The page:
On March 18, 2013 the Supreme Court heard oral argument in Arizona v. Inter Tribal Council of Arizona. Must Congress expressly preempt state voter registration and eligibility procedures or may a court imply such preemption based on congressional adoption of federal procedures for voter registration for federal elections? The Ninth Circuit adopted a more aggressive preemption test for voting procedures, rejecting the usual presumption against preemption in the absence of a clear statement of congressional intent to preempt state law. It then applied that more aggressive test to strike down an Arizona requirement that persons seeking to register to vote show proof of citizenship. The federal registration form asks that registrants state, under penalty of perjury, that they are citizens (and will be over 18 at the time of the election), but does not require proof of citizenship beyond the sworn statement. The Supreme Court refused to grant a pre-election stay of the lower court decision striking down the law, but later granted certiorari, suggesting that it might be more interested in the new preemption test adopted by the Ninth Circuit than in the particular details of the law held to be preempted by that court. As with many cases granted from the Ninth Circuit, should we expect highly critical questioning regarding the Ninth Circuit’s legal reasoning, regardless of whether the specific law at issue is ultimately held to be preempted? Erik Jaffe, appellate attorney and Chairman of the Federalist Society’s Free Speech and Election Law Practice Group, provided post-argument commentary during a special Courthouse Steps edition of Teleforum.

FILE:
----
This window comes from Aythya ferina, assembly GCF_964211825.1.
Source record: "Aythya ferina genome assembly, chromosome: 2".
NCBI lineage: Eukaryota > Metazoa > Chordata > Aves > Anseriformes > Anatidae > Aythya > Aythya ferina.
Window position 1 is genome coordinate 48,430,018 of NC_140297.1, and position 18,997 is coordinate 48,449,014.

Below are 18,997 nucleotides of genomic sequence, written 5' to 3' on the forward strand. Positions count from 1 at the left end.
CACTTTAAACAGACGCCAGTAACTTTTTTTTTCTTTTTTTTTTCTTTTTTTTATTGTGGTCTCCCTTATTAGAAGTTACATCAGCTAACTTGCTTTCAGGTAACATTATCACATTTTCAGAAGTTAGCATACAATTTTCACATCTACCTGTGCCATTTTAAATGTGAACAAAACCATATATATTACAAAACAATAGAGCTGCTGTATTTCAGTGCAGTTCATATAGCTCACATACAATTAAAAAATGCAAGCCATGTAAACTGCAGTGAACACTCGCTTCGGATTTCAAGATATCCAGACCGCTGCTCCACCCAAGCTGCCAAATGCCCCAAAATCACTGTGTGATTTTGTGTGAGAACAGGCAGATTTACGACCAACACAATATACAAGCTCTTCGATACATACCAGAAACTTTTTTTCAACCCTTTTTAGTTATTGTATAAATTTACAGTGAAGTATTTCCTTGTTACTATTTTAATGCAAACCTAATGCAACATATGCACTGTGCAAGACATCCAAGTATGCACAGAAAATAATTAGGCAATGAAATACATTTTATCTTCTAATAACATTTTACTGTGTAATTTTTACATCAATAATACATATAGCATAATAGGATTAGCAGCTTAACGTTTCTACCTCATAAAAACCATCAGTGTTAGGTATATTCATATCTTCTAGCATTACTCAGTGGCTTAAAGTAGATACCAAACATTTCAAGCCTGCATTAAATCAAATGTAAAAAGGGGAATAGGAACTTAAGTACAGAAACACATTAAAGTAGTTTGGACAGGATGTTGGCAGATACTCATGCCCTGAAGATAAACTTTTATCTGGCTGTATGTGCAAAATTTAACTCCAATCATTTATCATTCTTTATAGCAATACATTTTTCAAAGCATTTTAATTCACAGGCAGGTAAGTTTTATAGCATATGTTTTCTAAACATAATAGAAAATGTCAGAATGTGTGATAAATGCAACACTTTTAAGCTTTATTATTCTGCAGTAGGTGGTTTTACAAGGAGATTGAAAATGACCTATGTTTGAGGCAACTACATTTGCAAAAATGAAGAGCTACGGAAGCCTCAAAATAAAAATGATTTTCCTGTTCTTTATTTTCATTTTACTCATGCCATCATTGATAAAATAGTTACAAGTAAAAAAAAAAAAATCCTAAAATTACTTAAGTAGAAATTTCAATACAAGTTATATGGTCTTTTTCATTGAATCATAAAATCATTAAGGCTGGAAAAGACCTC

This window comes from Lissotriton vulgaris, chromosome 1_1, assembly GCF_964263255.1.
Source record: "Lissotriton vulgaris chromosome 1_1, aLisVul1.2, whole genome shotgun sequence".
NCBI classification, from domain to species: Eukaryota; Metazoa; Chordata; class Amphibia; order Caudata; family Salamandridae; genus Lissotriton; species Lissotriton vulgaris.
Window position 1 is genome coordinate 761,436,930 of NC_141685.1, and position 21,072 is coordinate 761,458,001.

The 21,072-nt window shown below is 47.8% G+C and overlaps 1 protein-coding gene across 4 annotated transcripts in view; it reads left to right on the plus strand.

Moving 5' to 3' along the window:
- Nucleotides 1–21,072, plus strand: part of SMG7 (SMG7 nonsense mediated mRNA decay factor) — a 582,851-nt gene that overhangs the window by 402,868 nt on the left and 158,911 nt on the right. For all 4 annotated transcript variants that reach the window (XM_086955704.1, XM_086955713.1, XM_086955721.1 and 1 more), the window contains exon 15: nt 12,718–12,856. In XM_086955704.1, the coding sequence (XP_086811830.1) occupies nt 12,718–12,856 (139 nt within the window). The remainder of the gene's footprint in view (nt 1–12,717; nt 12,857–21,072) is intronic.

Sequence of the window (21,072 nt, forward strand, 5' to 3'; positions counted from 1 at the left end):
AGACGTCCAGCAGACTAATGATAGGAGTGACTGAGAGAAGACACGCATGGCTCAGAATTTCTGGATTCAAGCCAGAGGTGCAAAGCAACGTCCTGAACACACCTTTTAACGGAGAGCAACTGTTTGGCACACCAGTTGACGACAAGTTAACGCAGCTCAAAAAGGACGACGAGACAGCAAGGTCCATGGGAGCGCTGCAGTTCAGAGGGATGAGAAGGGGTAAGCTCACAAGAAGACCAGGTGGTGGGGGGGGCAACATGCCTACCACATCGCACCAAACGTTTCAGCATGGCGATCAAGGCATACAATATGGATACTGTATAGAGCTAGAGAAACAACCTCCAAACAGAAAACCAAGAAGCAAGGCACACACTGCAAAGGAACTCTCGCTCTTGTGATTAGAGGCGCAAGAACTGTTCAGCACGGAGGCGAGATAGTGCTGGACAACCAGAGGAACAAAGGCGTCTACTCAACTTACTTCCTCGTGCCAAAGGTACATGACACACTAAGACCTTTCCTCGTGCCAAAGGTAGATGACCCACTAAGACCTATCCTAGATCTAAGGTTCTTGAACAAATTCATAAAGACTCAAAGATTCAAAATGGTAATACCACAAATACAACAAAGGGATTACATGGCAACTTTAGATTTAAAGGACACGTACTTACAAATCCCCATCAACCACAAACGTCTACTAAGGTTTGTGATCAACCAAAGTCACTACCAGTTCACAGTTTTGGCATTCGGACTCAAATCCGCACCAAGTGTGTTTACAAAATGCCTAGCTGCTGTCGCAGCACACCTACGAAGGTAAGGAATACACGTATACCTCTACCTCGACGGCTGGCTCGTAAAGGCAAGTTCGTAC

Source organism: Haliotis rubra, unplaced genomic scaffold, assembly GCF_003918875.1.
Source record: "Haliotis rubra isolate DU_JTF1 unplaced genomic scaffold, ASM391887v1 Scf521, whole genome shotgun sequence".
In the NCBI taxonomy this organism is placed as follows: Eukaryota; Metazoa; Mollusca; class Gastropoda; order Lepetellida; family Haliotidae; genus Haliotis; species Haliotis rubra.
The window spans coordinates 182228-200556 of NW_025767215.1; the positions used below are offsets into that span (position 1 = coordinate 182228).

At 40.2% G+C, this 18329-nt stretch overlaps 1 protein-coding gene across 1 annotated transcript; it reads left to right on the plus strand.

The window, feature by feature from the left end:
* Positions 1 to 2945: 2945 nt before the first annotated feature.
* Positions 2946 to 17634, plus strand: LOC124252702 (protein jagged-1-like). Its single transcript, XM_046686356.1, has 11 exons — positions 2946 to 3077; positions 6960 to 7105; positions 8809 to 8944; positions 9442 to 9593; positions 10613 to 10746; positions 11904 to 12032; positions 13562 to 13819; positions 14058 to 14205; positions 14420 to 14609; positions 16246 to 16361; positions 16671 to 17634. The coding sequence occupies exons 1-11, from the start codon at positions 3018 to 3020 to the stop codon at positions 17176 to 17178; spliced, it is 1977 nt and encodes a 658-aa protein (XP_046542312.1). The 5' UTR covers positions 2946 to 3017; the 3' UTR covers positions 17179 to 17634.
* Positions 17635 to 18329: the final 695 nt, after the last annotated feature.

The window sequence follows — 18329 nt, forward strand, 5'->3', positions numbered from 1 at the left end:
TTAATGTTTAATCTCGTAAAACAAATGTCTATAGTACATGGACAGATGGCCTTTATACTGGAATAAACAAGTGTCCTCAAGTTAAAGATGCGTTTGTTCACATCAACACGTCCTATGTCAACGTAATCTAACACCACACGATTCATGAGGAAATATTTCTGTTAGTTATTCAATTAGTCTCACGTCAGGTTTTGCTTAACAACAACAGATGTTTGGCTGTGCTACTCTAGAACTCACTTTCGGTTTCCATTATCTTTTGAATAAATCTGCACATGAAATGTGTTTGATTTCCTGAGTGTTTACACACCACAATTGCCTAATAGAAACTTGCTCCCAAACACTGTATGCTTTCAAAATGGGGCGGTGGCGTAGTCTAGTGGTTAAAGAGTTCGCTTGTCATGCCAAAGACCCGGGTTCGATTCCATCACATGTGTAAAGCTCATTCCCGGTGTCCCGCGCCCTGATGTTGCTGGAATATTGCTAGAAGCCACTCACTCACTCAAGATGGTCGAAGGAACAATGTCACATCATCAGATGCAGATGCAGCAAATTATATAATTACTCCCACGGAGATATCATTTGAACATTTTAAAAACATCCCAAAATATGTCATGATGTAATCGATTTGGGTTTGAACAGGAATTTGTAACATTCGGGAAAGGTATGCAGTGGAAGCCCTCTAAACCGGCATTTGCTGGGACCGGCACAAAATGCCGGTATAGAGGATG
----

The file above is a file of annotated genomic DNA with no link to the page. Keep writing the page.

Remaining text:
- Mr. Erik Jaffe, Appellate Attorney and Chairman of the Federalist Society’s Free Speech and Election Law Practice Group
- Moderator: Mr. Dean A. Reuter, Vice President & Director of Practice Groups, The Federalist Society